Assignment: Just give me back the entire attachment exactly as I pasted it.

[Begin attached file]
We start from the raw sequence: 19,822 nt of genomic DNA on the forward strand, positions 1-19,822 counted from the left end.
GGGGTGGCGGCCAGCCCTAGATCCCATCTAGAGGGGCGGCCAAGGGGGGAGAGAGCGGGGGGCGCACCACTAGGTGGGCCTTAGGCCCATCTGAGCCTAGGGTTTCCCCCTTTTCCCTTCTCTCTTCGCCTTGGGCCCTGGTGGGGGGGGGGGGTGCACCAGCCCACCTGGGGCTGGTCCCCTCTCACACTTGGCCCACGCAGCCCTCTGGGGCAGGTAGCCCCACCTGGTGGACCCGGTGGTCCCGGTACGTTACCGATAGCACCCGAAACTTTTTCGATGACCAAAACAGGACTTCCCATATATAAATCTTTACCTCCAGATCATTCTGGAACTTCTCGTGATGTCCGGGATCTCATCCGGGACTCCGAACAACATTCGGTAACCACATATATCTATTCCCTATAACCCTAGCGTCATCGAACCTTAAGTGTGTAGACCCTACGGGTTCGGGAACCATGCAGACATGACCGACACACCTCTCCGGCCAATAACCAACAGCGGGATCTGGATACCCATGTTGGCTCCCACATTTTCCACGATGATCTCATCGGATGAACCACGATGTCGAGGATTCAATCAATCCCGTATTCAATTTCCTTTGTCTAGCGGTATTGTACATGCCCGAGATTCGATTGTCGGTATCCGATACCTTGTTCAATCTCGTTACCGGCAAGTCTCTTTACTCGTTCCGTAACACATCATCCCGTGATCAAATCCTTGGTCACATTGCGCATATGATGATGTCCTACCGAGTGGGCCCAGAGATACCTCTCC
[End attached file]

We start from the raw sequence: 19,822 nt of genomic DNA on the forward strand, positions 1-19,822 counted from the left end.
GGGGTGGCGGCCAGCCCTAGATCCCATCTAGAGGGGCGGCCAAGGGGGGAGAGAGCGGGGGGCGCACCACTAGGTGGGCCTTAGGCCCATCTGAGCCTAGGGTTTCCCCCTTTTCCCTTCTCTCTTCGCCTTGGGCCCTGGTGGGGGGGGGGGGTGCACCAGCCCACCTGGGGCTGGTCCCCTCTCACACTTGGCCCACGCAGCCCTCTGGGGCAGGTAGCCCCACCTGGTGGACCCGGTGGTCCCGGTACGTTACCGATAGCACCCGAAACTTTTTCGATGACCAAAACAGGACTTCCCATATATAAATCTTTACCTCCAGATCATTCTGGAACTTCTCGTGATGTCCGGGATCTCATCCGGGACTCCGAACAACATTCGGTAACCACATATATCTATTCCCTATAACCCTAGCGTCATCGAACCTTAAGTGTGTAGACCCTACGGGTTCGGGAACCATGCAGACATGACCGACACACCTCTCCGGCCAATAACCAACAGCGGGATCTGGATACCCATGTTGGCTCCCACATTTTCCACGATGATCTCATCGGATGAACCACGATGTCGAGGATTCAATCAATCCCGTATTCAATTTCCTTTGTCTAGCGGTATTGTACATGCCCGAGATTCGATTGTCGGTATCCGATACCTTGTTCAATCTCGTTACCGGCAAGTCTCTTTACTCGTTCCGTAACACATCATCCCGTGATCAAATCCTTGGTCACATTGCGCATATGATGATGTCCTACCGAGTGGGCCCAGAGATACCTCTCC